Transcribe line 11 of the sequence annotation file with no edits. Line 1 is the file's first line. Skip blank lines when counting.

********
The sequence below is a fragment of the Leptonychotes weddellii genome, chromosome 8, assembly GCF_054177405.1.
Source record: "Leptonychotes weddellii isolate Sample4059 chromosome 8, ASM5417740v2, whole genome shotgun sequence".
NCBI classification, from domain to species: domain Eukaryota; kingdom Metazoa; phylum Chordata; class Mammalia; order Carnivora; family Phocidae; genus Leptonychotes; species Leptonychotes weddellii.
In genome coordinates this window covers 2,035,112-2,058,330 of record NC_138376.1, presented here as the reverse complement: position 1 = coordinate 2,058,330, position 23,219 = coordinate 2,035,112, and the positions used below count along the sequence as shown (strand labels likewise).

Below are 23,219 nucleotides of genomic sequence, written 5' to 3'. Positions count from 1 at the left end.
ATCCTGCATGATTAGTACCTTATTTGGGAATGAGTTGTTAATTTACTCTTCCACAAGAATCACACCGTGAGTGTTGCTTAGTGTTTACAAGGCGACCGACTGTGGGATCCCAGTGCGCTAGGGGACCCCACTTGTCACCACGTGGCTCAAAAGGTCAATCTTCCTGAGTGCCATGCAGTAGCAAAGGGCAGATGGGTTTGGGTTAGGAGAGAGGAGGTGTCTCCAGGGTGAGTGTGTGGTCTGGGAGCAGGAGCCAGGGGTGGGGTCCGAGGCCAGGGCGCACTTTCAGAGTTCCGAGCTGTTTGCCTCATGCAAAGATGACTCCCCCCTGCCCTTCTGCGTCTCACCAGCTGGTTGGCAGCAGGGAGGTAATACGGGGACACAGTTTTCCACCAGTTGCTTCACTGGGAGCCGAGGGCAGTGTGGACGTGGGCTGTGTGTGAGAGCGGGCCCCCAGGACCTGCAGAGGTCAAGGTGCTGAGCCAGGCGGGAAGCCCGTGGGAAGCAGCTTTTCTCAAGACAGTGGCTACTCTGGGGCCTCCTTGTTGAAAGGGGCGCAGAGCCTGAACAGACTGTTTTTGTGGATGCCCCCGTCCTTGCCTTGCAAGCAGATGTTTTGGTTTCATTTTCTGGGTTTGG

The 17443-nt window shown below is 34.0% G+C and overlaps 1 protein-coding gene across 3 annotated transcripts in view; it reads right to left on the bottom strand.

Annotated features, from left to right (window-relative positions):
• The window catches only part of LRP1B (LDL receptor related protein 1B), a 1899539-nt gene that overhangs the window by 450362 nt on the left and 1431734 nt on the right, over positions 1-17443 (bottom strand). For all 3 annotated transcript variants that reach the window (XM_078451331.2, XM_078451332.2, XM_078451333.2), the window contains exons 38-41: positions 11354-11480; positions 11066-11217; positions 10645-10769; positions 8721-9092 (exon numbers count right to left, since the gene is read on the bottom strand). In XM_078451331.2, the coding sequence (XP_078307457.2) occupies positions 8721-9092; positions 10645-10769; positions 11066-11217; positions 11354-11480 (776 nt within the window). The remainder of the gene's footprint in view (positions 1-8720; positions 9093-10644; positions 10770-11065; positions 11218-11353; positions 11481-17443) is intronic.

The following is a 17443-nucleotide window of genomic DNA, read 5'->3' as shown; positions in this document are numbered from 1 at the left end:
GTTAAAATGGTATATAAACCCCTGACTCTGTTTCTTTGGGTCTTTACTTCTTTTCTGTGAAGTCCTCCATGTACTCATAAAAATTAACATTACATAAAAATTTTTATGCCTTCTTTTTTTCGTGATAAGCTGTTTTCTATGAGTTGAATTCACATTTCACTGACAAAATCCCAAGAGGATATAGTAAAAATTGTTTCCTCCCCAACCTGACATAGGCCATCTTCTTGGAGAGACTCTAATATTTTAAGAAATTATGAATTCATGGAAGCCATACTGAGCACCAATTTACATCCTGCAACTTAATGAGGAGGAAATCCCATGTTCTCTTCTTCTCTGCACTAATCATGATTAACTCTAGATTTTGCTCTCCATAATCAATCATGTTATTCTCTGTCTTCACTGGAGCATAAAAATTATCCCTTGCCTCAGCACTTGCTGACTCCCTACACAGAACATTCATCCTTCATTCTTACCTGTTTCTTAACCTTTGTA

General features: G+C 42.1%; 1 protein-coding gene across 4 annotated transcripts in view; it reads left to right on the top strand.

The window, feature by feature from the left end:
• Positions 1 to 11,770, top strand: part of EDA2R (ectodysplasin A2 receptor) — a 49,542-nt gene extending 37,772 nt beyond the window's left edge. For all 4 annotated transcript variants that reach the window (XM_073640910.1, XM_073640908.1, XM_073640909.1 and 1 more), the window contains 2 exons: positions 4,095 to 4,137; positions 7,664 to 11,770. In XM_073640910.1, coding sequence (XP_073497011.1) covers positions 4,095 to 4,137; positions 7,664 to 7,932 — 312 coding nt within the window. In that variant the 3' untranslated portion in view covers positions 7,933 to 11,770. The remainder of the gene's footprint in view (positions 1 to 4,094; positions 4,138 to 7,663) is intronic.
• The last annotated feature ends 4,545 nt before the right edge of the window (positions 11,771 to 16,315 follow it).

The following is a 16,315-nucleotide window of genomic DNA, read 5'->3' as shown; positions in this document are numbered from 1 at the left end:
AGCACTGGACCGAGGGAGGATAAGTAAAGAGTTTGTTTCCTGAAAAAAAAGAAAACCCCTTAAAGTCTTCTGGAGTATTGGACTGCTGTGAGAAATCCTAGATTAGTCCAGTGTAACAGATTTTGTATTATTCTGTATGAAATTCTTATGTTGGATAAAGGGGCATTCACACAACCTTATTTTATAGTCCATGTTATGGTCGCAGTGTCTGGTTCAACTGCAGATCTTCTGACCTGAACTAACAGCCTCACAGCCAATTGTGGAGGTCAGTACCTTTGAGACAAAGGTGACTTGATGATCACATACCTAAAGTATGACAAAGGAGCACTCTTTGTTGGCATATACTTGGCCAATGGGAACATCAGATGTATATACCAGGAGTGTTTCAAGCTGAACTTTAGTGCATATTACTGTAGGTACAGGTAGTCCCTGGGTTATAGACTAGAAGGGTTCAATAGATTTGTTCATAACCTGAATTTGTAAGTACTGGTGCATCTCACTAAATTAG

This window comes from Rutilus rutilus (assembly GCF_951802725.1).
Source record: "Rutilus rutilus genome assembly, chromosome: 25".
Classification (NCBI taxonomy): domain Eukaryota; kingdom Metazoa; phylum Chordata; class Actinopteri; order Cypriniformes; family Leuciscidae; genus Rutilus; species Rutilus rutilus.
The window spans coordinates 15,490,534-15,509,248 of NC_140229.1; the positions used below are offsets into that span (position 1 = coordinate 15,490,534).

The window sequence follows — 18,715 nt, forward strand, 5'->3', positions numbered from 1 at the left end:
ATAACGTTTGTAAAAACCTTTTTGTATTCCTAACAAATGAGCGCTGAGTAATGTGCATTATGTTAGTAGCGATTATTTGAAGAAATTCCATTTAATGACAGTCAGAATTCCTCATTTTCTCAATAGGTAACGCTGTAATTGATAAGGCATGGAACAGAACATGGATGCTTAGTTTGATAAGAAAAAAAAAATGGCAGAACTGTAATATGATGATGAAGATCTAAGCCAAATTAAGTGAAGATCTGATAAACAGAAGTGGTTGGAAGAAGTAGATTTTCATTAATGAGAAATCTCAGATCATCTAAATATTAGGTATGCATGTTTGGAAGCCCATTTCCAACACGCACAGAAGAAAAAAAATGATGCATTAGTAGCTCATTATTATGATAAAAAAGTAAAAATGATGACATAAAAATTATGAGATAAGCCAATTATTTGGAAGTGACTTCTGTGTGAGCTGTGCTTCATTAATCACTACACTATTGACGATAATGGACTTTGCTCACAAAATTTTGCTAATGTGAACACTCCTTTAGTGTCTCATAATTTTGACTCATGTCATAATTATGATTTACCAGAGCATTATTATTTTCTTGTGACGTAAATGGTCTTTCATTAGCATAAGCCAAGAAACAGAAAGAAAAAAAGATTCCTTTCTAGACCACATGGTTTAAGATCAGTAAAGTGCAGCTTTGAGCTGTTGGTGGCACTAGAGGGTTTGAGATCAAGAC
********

GTTAAAATGGTATATAAACCCCTGACTCTGTTTCTTTGGGTCTTTACTTCTTTTCTGTGAAGTCCTCCATGTACTCATAAAAATTAACATTACATAAAAATTTTTATGCCTTCTTTTTTTCGTGATAAGCTGTTTTCTATGAGTTGAATTCACATTTCACTGACAAAATCCCAAGAGGATATAGTAAAAATTGTTTCCTCCCCAACCTGACATAGGCCATCTTCTTGGAGAGACTCTAATATTTTAAGAAATTATGAATTCATGGAAGCCATACTGAGCACCAATTTACATCCTGCAACTTAATGAGGAGGAAATCCCATGTTCTCTTCTTCTCTGCACTAATCATGATTAACTCTAGATTTTGCTCTCCATAATCAATCATGTTATTCTCTGTCTTCACTGGAGCATAAAAATTATCCCTTGCCTCAGCACTTGCTGACTCCCTACACAGAACATTCATCCTTCATTCTTACCTGTTTCTTAACCTTTGTA